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It's one year since Club Sandwich first focused on the plans for LIPA, Paul's enterprising scheme to turn his now-derelict alma mater into the Liverpool Institute for Performing Arts. One incredible year, in fact.
Wide-ranging support has been quickly accumulated, inside as well as outside the British music industry.
A team of architects has been engaged to turn the vision into a structured reality, with some urgent refurbishment of the old Institute already underway.
More than £9m of the target £12.4m funding has already been pledged (some with strings attached, some not), with MPL giving £1m, the British government (via its City Challenge programme) £4m and the European Commission a similar sum. Even the Queen has made a donation!
Most of these achievements are the result of incredible industry on the part of Mark Featherstone-Witty, the administrative director of LIPA, who has participated in approximately 400 meetings these past 12 months and seen his original plan for a performing arts school (sec CS60) take several quantum jumps in the right direction. Despite his modesty, even he has to admit, "We've done extraordinarily well; in the first nine months of 1992 alone we conceivably raised nearly £9m. And the amazing dung is that there's just Bergen Peck [the development officer] and me working from a small Liverpool office we call 'The Cupboard'!"
But Paul - does he ever stop working? - has kept tabs on events all the way, and continues to spearhead the fund-raising campaign, most notably in 1992 by hosting three special lunches, private affairs which were organised to obtain and consolidate donations and support from a wide range of interested parties. "The guests know that they're there to donate money," concedes Mark. "There's really no point in wasting space on someone who's unlikely to give."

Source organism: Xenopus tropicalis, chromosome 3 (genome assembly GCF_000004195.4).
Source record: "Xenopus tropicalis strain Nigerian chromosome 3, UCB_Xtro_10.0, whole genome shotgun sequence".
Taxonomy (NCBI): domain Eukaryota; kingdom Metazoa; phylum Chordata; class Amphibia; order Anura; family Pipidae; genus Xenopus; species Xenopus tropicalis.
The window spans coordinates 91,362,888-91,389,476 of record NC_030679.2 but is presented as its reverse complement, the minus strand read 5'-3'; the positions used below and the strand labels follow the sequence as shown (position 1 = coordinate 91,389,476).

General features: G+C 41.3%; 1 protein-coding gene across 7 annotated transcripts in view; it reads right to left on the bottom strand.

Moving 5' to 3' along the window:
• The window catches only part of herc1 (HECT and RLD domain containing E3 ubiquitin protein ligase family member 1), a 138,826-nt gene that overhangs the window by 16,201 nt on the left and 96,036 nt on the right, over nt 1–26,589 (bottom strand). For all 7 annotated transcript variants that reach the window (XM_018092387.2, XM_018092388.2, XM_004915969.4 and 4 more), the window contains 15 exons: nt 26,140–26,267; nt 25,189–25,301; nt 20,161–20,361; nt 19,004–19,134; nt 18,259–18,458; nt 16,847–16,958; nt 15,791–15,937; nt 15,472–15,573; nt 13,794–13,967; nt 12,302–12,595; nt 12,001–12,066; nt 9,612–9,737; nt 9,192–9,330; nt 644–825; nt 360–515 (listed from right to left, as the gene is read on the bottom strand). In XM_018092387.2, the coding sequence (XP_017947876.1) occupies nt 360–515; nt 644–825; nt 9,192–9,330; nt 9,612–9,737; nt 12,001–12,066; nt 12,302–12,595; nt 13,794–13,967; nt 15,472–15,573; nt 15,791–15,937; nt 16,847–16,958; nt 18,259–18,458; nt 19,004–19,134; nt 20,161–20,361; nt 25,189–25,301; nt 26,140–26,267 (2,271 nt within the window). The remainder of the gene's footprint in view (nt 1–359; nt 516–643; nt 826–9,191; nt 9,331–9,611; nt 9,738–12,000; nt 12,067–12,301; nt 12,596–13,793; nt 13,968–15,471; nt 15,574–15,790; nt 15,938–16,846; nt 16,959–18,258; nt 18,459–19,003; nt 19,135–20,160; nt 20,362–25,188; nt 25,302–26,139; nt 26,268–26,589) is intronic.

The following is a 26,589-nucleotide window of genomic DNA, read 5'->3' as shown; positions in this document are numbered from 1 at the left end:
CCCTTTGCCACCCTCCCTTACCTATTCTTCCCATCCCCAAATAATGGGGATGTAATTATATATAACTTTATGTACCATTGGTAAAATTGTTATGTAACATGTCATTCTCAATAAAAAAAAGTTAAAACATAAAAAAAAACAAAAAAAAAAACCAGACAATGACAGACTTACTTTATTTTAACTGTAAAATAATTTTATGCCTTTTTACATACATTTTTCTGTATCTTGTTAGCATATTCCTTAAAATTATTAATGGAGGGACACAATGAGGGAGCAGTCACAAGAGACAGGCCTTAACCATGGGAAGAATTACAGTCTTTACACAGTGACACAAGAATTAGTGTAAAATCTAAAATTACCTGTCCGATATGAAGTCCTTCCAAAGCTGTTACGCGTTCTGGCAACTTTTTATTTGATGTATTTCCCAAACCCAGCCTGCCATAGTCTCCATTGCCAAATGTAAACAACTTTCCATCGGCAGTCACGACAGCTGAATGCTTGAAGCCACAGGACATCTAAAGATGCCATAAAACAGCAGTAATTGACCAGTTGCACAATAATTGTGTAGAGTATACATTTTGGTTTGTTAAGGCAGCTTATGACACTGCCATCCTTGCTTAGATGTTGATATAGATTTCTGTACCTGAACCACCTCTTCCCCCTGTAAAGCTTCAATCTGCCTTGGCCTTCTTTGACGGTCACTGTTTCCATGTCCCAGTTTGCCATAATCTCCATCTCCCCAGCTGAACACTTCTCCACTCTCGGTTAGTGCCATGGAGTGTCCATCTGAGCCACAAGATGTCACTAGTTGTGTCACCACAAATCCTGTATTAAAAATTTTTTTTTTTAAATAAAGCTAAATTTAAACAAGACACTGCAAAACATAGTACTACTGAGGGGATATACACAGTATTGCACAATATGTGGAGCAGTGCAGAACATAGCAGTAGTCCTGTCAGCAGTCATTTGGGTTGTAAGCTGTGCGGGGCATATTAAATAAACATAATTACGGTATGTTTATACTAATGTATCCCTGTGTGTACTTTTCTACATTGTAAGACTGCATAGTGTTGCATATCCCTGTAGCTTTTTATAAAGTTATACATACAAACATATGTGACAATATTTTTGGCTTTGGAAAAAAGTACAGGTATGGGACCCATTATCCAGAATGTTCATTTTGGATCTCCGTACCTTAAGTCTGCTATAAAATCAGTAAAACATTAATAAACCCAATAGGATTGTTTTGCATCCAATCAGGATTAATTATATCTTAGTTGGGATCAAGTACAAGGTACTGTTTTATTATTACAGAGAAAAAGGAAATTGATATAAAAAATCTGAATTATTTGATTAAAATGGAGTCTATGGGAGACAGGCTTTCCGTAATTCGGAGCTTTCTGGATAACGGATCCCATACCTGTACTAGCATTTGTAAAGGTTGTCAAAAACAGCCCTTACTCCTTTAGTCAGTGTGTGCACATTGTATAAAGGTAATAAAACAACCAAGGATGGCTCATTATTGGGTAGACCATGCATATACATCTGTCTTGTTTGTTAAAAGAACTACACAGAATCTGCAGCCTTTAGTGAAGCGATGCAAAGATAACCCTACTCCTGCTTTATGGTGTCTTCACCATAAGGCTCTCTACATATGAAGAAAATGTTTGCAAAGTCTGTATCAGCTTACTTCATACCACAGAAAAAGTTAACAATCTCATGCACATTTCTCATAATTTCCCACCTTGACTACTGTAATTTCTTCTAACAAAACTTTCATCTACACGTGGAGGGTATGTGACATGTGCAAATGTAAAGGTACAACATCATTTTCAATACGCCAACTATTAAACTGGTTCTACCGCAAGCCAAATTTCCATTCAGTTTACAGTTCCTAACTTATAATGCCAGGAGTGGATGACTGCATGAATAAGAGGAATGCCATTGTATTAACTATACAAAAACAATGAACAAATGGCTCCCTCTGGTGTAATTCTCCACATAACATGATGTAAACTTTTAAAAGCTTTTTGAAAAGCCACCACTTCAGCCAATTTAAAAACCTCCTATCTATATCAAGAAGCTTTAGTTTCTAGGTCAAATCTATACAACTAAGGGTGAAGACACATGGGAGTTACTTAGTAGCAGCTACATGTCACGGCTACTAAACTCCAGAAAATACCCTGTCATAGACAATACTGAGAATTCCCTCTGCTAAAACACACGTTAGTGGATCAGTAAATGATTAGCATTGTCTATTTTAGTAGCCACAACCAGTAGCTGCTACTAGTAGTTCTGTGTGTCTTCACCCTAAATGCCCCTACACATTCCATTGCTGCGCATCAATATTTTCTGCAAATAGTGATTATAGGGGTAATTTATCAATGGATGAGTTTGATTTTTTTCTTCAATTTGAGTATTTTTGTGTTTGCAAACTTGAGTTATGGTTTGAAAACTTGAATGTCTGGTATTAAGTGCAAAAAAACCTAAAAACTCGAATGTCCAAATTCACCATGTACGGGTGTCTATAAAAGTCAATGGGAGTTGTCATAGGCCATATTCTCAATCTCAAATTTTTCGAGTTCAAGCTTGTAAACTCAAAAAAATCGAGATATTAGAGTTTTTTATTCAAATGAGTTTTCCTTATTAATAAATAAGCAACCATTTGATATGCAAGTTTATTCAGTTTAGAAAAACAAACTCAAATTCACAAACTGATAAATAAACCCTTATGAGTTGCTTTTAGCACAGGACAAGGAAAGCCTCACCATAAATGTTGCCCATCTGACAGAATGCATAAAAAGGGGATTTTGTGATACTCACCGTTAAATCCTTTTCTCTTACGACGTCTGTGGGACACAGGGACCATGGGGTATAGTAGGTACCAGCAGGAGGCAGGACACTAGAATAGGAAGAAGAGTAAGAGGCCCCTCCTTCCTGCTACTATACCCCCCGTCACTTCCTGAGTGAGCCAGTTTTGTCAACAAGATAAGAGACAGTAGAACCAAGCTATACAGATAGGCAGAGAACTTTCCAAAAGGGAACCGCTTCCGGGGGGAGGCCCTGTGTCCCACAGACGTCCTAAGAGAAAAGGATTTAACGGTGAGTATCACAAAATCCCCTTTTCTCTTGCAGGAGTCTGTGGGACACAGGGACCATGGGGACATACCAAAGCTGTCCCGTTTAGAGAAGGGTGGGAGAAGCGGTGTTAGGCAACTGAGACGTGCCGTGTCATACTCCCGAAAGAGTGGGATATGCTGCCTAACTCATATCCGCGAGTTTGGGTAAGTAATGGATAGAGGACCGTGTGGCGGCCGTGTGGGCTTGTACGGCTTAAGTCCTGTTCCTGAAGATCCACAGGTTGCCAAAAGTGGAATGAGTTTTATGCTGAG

Carefully selected guests at the lunches were equally carefully placed, dined and shown a LIPA promotional video - "so that people could get a feel for what the building is like and what it will become, and the general atmosphere we're hoping to generate". Then they were addressed by two speakers: Mark and Paul himself, who told guests how he got involved with the project, his feelings for his old school and what LIPA will mean for the city and people of Liverpool. As they left, the guests were then handed an appeal brochure and - as a memento of the lunch - the video.
"The first lunch took place on 21 February at the London office of the Performing Right Society," recalls Mark. "Since Paul is a very prominent music publisher and songwriter it seemed appropriate to tackle the music publishing industry first. All of the major companies were there, as a consequence of which, in addition to making an upfront donation of something like £260,000, the trade body MPA [Music Publishers Association] decided it would make LIPA the focus of its fund-raising activities for the foreseeable future. They've pulled together a scheme called The Singer And The Song where established music acts arc invited to nominate a songwriter to write a song for them, and the proceeds from this album will be given to LIPA.
"The second lunch was held on 2 July in a rather magnificent building in Brussels, around the corner from the European Commission, and to that we invited elected officials of the EC itself. The third, at The Groucho Club in London on 1 October, was geared towards trusts and foundations, private individuals and corporate/commercial companies outside the music industry."